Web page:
Instead of doing something reasonable and decent, such as turning Geoghan over to outside authorities, Law moved him around. Even one of Law’s own bishops thought assigning Geoghan to another parish was too risky and wrote a letter to the prelate that same year, 1984, protesting the transfer. As early as 1980, Geoghan himself admitted to church officials that he’d engaged in predatory behavior with children! In one case, he repeatedly abused 7 boys in one extended family – something he claimed wasn’t a “serious” problem.
These various allegations and the Church’s documentation analyzing them were eventually uncovered by the “Boston Globe” and revealed in 2002 in a series of Pulitzer Prize-winning editorials by 5 investigative journalists.
Not until the mid-1990s did some of the Boston-area survivors begin coming forward to tell their stories. These couldn’t have been easy decisions for them, especially when confronting such an indomitable monolith as the Roman Catholic Church. No one wants to believe that someone like a priest, or any religious official for that matter, is capable of such horrors as sexual assault and child molestation. People often look to their places of worship as refuges of safety and hope; places to seek guidance in moments of trouble and despair or to reaffirm their faith in the greater good of humanity. The men and women who function as leaders in these institutions are supposed to be above such humanly transgressions as sexual perversions.
We often forget those leaders and officials weren’t born into those roles. They came into this world like the rest of us; they’re human beings first and foremost. But they made the decision to lead lives of religious individualism. Being a faith leader may be a spiritual calling for some individuals, but it is also a profession; something that person chooses to do with their lives. People, therefore, choose to become drunk on the power bestowed upon them – supposedly by some deity – but, in reality, by elders in those organizations. They choose to take vows of celibacy or piety and to stand as the proverbial beacons of hope. And they choose to use their positions for good or bad.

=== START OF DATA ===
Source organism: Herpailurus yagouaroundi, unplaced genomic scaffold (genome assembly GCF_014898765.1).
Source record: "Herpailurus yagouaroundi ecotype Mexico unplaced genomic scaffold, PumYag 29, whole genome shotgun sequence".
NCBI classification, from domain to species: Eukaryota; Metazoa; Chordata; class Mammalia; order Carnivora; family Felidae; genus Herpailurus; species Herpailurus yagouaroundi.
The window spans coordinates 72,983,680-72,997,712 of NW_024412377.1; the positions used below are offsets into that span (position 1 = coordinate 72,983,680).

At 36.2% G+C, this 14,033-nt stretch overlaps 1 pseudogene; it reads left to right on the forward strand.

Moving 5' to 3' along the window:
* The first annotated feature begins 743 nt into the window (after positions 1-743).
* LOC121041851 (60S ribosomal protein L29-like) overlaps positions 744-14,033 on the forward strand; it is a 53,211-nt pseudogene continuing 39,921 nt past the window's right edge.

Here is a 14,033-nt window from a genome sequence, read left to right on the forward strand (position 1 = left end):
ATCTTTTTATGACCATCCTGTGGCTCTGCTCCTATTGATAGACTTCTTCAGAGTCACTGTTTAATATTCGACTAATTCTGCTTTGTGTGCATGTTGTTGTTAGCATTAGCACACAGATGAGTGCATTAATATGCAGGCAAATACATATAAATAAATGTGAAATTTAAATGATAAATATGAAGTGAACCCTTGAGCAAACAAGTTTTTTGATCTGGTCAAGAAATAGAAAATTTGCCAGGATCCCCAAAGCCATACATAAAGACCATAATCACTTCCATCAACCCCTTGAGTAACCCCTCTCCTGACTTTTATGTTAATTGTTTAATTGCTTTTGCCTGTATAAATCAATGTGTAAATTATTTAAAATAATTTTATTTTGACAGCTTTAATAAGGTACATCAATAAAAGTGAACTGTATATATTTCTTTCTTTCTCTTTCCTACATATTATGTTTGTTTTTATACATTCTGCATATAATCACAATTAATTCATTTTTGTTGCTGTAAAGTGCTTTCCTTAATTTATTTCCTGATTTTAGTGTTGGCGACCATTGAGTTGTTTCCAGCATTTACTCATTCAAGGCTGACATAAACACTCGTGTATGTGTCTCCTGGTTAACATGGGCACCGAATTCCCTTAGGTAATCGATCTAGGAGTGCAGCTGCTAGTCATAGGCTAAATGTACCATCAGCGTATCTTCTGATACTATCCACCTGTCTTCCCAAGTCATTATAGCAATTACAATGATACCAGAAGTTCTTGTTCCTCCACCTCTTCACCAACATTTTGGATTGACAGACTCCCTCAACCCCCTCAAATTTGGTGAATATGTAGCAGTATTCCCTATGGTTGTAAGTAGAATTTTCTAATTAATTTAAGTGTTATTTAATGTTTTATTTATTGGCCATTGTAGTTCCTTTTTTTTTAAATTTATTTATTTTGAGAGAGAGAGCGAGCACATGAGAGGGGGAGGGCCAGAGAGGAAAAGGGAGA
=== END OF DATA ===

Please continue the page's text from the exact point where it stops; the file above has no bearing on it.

In the Roman Catholic Church, priests don the fanciful regalia befitting their roles as leaders of the masses. They dress differently and (are supposed to) behave differently. Sex, which is a natural part of the human experience, is strangely viewed as base and demeaning. It is too much of a distraction for the individual; hence, the vow of chastity.
But the human libido is often stronger than the human-designed definitions of proper individuality. Thus, many priests (and nuns) stray from those vows and either hide their moral transgressions or leave the Church altogether. Church history is replete with priests and nuns who had the audacity to fall in love. I personally feel it’s perfectly normal and don’t see anything wrong with that.
Yet no one in their right mind can look upon the scourge of pedophilia within the Roman Catholic Church and consider it misguided love. The tap-dancing semantics that people like Bill Donohue spit out to explain these transgressions doesn’t mitigate the significance of it; it only amplifies it.